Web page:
TOPEKA, Kan. (AP) — Kansas officials say high cattle prices have led to an increase in cattle thefts.
State Animal Health Commissioner Dr. Bill Brown told the Hutchinson News (http://bit.ly/1uUkSWh ) he noticed an uptick in theft reports funneled through his agency’s brands department.
Authorities say five longhorn cows and a bull, worth at least $10,000, were recently taken from a pasture in southeast Kingman County. Four 600-pound calves were stolen this month from a Reno County property, and a rancher reported two black Angus cows and two calves stolen near Sylvan Grove. In Sumner County, state officials say thieves took several eight-month-old steers and heifers.
“I think we are going to see more,” Brown said. “We haven’t seen the end of this.”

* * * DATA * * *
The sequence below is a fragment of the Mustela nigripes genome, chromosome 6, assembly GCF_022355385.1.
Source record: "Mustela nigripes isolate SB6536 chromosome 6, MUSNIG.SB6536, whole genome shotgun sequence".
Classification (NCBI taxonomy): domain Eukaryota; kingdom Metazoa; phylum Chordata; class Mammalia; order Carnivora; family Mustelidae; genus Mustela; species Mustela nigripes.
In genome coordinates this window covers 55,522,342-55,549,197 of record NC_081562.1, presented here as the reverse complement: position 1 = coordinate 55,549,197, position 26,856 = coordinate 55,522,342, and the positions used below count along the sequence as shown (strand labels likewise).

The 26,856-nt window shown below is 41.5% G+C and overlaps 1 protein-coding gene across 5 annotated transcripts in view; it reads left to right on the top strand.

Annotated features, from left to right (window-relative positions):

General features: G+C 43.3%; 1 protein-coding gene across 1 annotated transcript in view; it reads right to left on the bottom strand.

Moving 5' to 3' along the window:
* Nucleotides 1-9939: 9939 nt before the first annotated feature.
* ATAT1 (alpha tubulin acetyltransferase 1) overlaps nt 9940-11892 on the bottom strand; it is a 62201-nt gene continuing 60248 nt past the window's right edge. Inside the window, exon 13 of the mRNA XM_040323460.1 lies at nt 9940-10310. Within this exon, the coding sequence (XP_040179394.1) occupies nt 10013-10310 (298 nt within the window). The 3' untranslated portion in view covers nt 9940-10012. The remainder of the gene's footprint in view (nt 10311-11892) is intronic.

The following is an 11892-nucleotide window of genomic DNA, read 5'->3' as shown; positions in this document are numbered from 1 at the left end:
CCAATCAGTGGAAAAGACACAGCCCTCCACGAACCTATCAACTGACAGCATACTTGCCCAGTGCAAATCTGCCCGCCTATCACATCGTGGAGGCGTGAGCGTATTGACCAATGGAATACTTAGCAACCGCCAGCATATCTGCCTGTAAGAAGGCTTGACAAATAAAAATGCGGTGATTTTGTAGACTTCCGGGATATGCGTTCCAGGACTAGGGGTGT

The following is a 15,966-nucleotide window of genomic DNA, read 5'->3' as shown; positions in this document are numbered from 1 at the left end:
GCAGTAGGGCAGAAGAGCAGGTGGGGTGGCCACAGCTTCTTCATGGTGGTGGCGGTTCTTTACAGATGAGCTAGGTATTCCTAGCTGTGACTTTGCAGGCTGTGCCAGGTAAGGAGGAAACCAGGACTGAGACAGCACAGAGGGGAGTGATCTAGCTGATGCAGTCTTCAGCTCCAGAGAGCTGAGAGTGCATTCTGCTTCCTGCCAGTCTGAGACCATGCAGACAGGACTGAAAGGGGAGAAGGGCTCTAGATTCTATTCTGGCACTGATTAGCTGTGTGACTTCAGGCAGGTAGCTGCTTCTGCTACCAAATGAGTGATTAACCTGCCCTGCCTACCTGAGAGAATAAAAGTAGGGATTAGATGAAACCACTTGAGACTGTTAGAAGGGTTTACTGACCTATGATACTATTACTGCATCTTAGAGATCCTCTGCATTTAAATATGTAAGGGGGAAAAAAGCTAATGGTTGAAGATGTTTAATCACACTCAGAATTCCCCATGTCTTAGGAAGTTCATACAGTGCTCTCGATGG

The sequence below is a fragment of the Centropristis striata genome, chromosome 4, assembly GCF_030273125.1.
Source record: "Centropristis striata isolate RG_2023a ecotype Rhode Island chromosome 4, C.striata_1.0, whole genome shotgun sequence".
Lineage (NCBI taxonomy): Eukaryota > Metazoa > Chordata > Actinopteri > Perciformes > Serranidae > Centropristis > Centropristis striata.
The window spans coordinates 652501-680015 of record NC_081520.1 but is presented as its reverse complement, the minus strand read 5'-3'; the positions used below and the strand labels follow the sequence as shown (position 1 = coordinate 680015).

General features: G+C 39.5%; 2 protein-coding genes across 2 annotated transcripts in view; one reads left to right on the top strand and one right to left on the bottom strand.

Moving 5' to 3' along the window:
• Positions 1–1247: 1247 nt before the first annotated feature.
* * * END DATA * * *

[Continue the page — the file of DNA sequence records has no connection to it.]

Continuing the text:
On Monday, the Kansas attorney general and the state’s agriculture department announced an agreement to form a new investigative unit to combat the increase in cattle thefts. It will assist local law enforcement agencies in their investigations.
Dustin Cooke, an investigator with the Kingman County Sheriff’s Department, said branding cattle is a good practice to make stealing the animals less attractive for thieves.
“You can’t change something that is permanent,” Cooke said.
He recommended that ranchers work on their security measures and note if anything seems different on their property.
Brown said producers or others in the livestock industry who suspect thefts or improper cattle sales should contact authorities.
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